The Trust for Public Land

Anchorage, AK – According to The Trust for Public Land’s 6th annual ParkScore index, which was released today, Anchorage lands in 31st place in park systems, earning 3.5 “park benches.” In first place, is the city of Minneapolis.

Minneapolis narrowly edged cross-town rival Saint Paul to earn top honors for the second consecutive year. San Francisco climbed into third, pulling ahead of Washington, DC, and Arlington, VA, mostly because of improved access to basketball courts at schoolyards now open after hours and on weekends. Portland, Irvine, New York, Madison, and Cincinnati rounded out the top 10.

“Joint use of school facilities is a major national trend, and a very positive development. Keeping playgrounds and athletic fields open to the public when schools are closed helps cities significantly increase park access at relatively low cost. The Trust for Public Land enthusiastically supports joint use, but it does not replace the need for new park acquisition and open space preservation,” said Will Rogers, President of The Trust for Public Land in a press release.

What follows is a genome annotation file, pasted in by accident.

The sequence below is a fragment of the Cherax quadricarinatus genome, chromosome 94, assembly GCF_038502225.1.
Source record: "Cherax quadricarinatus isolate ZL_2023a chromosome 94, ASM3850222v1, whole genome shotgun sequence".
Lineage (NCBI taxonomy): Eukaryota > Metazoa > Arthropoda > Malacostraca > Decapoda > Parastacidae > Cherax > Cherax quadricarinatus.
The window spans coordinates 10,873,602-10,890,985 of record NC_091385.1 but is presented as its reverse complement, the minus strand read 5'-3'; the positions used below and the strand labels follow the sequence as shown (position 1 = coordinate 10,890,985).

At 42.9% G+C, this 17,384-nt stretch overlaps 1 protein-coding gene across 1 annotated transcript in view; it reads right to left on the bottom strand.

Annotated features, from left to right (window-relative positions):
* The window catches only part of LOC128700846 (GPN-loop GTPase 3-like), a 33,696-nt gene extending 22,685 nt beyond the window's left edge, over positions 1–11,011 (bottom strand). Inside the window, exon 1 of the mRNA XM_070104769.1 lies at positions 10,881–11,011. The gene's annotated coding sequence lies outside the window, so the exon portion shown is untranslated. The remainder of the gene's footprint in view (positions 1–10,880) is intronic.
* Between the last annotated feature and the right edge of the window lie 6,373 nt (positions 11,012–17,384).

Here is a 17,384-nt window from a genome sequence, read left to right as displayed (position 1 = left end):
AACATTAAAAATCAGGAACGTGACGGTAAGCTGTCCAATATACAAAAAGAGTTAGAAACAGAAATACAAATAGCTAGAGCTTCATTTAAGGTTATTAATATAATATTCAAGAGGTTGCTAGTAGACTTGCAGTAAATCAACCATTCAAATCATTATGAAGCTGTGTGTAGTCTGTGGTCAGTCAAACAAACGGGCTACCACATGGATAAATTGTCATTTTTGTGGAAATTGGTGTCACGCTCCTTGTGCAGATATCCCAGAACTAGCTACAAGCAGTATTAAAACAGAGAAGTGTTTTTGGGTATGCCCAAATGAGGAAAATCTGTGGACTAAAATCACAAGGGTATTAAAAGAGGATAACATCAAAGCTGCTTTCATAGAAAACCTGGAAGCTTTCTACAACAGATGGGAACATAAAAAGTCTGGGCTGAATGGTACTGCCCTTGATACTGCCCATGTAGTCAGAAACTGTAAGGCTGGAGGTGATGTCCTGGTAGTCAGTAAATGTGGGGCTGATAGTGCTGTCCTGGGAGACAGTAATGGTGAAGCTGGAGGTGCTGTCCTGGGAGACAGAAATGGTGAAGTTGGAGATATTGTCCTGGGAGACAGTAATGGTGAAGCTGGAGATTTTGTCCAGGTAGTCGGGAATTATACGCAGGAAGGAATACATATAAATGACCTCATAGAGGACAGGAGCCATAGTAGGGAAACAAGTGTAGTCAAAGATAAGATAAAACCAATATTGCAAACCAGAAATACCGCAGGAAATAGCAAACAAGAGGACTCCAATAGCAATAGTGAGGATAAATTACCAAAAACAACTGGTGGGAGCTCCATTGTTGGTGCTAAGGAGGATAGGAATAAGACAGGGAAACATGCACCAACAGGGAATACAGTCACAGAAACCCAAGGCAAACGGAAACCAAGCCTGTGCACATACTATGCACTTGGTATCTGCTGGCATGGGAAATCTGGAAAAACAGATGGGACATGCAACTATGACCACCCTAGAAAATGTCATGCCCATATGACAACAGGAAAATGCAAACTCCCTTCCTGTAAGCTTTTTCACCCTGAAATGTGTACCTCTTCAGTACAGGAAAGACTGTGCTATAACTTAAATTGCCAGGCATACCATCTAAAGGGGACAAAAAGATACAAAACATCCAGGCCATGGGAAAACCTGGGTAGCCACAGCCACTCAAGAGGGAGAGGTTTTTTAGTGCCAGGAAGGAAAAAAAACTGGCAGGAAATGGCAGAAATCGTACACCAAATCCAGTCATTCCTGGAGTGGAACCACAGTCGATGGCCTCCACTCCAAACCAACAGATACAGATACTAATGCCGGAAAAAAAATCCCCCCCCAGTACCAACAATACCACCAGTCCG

“Everyone in America deserves to live within a 10-minute walk of a park. Parks are proven to improve physical and mental health, increase property values, and bring neighbors together to nurture the personal bonds that make our communities special,” said Charlie McCabe, Director of The Trust for Public Land’s Center for City Parks Excellence in the same press release.

ParkScores are based on three factors: Park Access, Park Size and Facilities and Investment. ParkScore uses advanced GIS (geographic information system) computer mapping technology to create digital maps evaluating park accessibility. For example, if residents are separated from a nearby park by a major highway, ParkScore does not count the park as accessible to those residents (unless there is a bridge, underpass, or easy access point across the highway).

Also, ParkScore features an in-depth website that local leaders can use as a roadmap to guide park improvement efforts. The website,, provides extensive data and analysis that pinpoints the neighborhoods where parks are needed most critically.

For more information about ParkScore, visit:

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